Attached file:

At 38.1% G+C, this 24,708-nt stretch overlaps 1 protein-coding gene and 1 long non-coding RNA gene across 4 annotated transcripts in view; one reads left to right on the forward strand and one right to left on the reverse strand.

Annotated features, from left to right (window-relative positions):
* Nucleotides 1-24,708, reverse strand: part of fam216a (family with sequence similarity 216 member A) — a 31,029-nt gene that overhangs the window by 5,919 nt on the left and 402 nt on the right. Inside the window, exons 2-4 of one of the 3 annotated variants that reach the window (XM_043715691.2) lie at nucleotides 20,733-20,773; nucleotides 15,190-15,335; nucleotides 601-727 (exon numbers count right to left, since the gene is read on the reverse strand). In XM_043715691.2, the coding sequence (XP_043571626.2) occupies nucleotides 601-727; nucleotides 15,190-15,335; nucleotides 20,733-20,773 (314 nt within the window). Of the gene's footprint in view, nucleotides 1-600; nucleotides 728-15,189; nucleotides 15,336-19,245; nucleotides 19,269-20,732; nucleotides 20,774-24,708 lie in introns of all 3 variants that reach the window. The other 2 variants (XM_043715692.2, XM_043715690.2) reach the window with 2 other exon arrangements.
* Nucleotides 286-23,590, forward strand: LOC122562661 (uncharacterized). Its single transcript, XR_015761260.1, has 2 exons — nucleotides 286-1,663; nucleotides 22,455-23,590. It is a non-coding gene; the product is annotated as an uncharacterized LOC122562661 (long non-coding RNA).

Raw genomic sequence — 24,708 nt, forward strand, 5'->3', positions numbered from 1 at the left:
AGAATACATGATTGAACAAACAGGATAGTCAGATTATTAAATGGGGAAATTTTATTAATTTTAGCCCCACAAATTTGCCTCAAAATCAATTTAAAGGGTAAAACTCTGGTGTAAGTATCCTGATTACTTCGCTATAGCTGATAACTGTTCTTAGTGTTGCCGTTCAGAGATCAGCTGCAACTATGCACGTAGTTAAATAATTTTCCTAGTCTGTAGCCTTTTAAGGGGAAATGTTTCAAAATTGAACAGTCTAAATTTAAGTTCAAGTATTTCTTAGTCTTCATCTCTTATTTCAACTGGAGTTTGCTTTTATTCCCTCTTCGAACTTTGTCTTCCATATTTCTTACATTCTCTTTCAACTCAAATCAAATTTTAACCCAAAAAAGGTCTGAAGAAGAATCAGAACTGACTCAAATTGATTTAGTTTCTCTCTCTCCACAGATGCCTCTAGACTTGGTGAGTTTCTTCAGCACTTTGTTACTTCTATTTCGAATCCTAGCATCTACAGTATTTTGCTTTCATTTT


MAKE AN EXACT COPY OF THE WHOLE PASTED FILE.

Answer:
At 38.1% G+C, this 24,708-nt stretch overlaps 1 protein-coding gene and 1 long non-coding RNA gene across 4 annotated transcripts in view; one reads left to right on the forward strand and one right to left on the reverse strand.

Annotated features, from left to right (window-relative positions):
* Nucleotides 1-24,708, reverse strand: part of fam216a (family with sequence similarity 216 member A) — a 31,029-nt gene that overhangs the window by 5,919 nt on the left and 402 nt on the right. Inside the window, exons 2-4 of one of the 3 annotated variants that reach the window (XM_043715691.2) lie at nucleotides 20,733-20,773; nucleotides 15,190-15,335; nucleotides 601-727 (exon numbers count right to left, since the gene is read on the reverse strand). In XM_043715691.2, the coding sequence (XP_043571626.2) occupies nucleotides 601-727; nucleotides 15,190-15,335; nucleotides 20,733-20,773 (314 nt within the window). Of the gene's footprint in view, nucleotides 1-600; nucleotides 728-15,189; nucleotides 15,336-19,245; nucleotides 19,269-20,732; nucleotides 20,774-24,708 lie in introns of all 3 variants that reach the window. The other 2 variants (XM_043715692.2, XM_043715690.2) reach the window with 2 other exon arrangements.
* Nucleotides 286-23,590, forward strand: LOC122562661 (uncharacterized). Its single transcript, XR_015761260.1, has 2 exons — nucleotides 286-1,663; nucleotides 22,455-23,590. It is a non-coding gene; the product is annotated as an uncharacterized LOC122562661 (long non-coding RNA).

Raw genomic sequence — 24,708 nt, forward strand, 5'->3', positions numbered from 1 at the left:
AGAATACATGATTGAACAAACAGGATAGTCAGATTATTAAATGGGGAAATTTTATTAATTTTAGCCCCACAAATTTGCCTCAAAATCAATTTAAAGGGTAAAACTCTGGTGTAAGTATCCTGATTACTTCGCTATAGCTGATAACTGTTCTTAGTGTTGCCGTTCAGAGATCAGCTGCAACTATGCACGTAGTTAAATAATTTTCCTAGTCTGTAGCCTTTTAAGGGGAAATGTTTCAAAATTGAACAGTCTAAATTTAAGTTCAAGTATTTCTTAGTCTTCATCTCTTATTTCAACTGGAGTTTGCTTTTATTCCCTCTTCGAACTTTGTCTTCCATATTTCTTACATTCTCTTTCAACTCAAATCAAATTTTAACCCAAAAAAGGTCTGAAGAAGAATCAGAACTGACTCAAATTGATTTAGTTTCTCTCTCTCCACAGATGCCTCTAGACTTGGTGAGTTTCTTCAGCACTTTGTTACTTCTATTTCGAATCCTAGCATCTACAGTATTTTGCTTTCATTTT